Last year Italian motorcycle and scooter company Piaggio lost a landmark case against a Chinese company over a copycat scooter, but now it has won a similar case.
The first case against Zhejiang Zhongneng began in 2014 over a copy of their Vespa LX scooter which has been around since the end of World War II.
But it wasn’t China that made the decision.
The European Union Intellectual Property Office (EUIPO) ruled that the designs were significantly different and Zhejiang had not stolen any intellectual property.
Click here to read the ruling.
Second copycat case
This time the EUIPO has ruled against Chinese scooter companies Motolux and Dayi Motor for their copycat design of the Vespa Primavera, registered in 2013.
The ruling says the EUIPO was “unable to elicit a general impression different from the registered design” of the Primavera.
It’s a strategically important case, given the current trade wars with both the USA and Australia and political rhetoric over China.
The Communist Party of China has imposed hefty tariffs and threatened other measures on some Australian exports after Prime Minister Scott Morrison called for an independent inquiry into the origin of the coronavirus outbreak.
Other Chinese copycats
There are many other cases where the Chinese have quite blatantly ripped off the designs of other models.
Check out some of our articles on this topic at the end of this article.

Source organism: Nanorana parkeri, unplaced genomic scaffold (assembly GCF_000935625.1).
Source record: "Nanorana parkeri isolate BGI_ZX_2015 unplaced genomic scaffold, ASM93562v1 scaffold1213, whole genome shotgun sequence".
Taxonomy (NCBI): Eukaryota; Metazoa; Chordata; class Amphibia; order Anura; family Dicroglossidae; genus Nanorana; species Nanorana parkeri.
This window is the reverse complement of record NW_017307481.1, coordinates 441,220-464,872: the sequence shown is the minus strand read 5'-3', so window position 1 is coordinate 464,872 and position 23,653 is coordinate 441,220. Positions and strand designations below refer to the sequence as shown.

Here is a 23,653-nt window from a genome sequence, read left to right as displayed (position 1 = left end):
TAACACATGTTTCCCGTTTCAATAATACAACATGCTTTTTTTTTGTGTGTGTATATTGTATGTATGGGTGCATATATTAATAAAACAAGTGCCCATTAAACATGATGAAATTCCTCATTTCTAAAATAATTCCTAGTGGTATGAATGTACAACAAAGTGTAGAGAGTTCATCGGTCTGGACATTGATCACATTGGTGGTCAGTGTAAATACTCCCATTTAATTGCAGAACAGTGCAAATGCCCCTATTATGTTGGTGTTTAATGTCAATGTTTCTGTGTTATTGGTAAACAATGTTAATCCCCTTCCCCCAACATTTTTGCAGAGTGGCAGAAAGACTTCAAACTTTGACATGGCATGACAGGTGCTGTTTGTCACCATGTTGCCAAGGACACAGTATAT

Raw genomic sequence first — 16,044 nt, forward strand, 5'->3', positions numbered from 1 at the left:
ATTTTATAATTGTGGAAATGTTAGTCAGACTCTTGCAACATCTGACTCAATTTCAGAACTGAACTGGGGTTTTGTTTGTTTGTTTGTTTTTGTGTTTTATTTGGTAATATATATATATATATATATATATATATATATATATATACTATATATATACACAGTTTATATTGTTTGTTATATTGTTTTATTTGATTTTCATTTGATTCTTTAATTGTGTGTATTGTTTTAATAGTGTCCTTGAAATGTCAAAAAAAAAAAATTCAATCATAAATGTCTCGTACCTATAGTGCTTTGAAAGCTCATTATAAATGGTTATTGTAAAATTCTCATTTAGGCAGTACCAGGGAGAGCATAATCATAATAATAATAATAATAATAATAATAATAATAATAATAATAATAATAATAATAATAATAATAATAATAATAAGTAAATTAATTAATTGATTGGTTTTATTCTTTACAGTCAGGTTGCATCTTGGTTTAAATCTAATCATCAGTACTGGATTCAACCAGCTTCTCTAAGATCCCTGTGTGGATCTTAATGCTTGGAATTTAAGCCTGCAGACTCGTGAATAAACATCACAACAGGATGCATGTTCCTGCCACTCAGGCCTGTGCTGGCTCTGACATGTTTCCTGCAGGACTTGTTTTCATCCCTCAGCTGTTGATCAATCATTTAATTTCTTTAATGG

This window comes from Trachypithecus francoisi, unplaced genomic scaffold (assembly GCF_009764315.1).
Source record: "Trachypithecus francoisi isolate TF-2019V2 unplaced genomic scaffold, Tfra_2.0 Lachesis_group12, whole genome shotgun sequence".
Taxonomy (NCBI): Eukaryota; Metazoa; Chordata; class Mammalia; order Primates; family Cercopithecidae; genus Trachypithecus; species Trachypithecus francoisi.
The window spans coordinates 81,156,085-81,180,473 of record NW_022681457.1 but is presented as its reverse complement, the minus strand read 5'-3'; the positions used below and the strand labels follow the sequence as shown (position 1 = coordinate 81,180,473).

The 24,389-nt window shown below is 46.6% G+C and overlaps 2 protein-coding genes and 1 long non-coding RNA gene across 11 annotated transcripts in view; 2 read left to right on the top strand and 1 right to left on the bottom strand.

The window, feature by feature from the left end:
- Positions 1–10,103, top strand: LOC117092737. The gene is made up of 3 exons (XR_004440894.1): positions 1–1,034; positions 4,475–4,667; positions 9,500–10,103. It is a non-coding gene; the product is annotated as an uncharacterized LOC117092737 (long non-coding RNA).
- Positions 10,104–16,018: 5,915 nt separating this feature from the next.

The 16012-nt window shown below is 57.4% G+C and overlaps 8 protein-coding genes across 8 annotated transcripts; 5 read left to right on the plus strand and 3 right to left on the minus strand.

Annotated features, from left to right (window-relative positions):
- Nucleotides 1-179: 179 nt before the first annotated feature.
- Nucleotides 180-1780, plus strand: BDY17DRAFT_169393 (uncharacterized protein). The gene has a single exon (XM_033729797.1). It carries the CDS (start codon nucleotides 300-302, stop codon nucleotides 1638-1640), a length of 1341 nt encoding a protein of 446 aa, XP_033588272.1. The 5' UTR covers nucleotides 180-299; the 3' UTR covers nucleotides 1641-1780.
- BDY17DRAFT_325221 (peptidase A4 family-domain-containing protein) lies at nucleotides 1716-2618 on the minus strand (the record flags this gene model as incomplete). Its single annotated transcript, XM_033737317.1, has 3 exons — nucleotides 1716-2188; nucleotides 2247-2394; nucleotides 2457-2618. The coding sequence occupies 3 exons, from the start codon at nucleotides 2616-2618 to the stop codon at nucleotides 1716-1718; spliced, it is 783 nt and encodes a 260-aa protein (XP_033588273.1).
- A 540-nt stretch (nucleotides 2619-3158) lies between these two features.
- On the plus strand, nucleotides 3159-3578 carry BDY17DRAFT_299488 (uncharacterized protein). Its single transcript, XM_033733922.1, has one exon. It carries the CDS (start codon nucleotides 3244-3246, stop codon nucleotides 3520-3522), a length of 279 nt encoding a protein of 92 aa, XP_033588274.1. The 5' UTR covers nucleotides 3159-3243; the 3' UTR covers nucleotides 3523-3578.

As an example, how about this BMW G 310 GS knockoff from Chinese company Everest.
The Vietnamese are also in on the knockoff act with “Ducati” Monsters made by Quang Phuong Motor.
We are surprised that companies such as BMW and Ducati have not filed intellectual copyright breaches.
Honda and Yamaha have tried to fight Chinese manufacturers in the courts over breach of copyright.
However, it is a long process as there are hundreds of knockoff manufacturers.
Italian company Lambretta has also taken “strict” action against several companies for “free riding on the repute of Lambretta”.
They claim the global market is flooded with replicas of their classic scooters from China, India and Thailand.
The Chinese seem immune to international trade laws that bind other countries and their latest blatant ripoff is an electric Honda Goldwing.
We all know the Chinese make cheap copies of well-known brands and many of us probably have a Gucci belt made of plastic in a sweatshop in China.
However, they have also made a lot of copies of bigger and more expensive products such as cars.
Some of the cars these manufacturers have copied include the Range Rover Evoque, Smart ForTwo, Hummer, Porsche Cayman, Audi A6, Jeep Cherokee, BMW X1, Rolls-Royce Phantom and MINI Cooper.
Some car manufacturers tried to stop them copying their cars, but failed in an obstructive and partisan legal system, so they formed alliances with Chinese companies to make their products for the local market.
Like the car makers, Honda has formed an allegiance with one of the knockoff companies in China to make their bikes for the local market.
The pandemic has caused a severe setback to globalised manufacturers because of the al-pervasive Chinese element in their supply chain.
We wonder how many manufacturers will now source components from other countries other than China.
Japan is even given tax breaks to companies that remove Chinese components from their supply chain.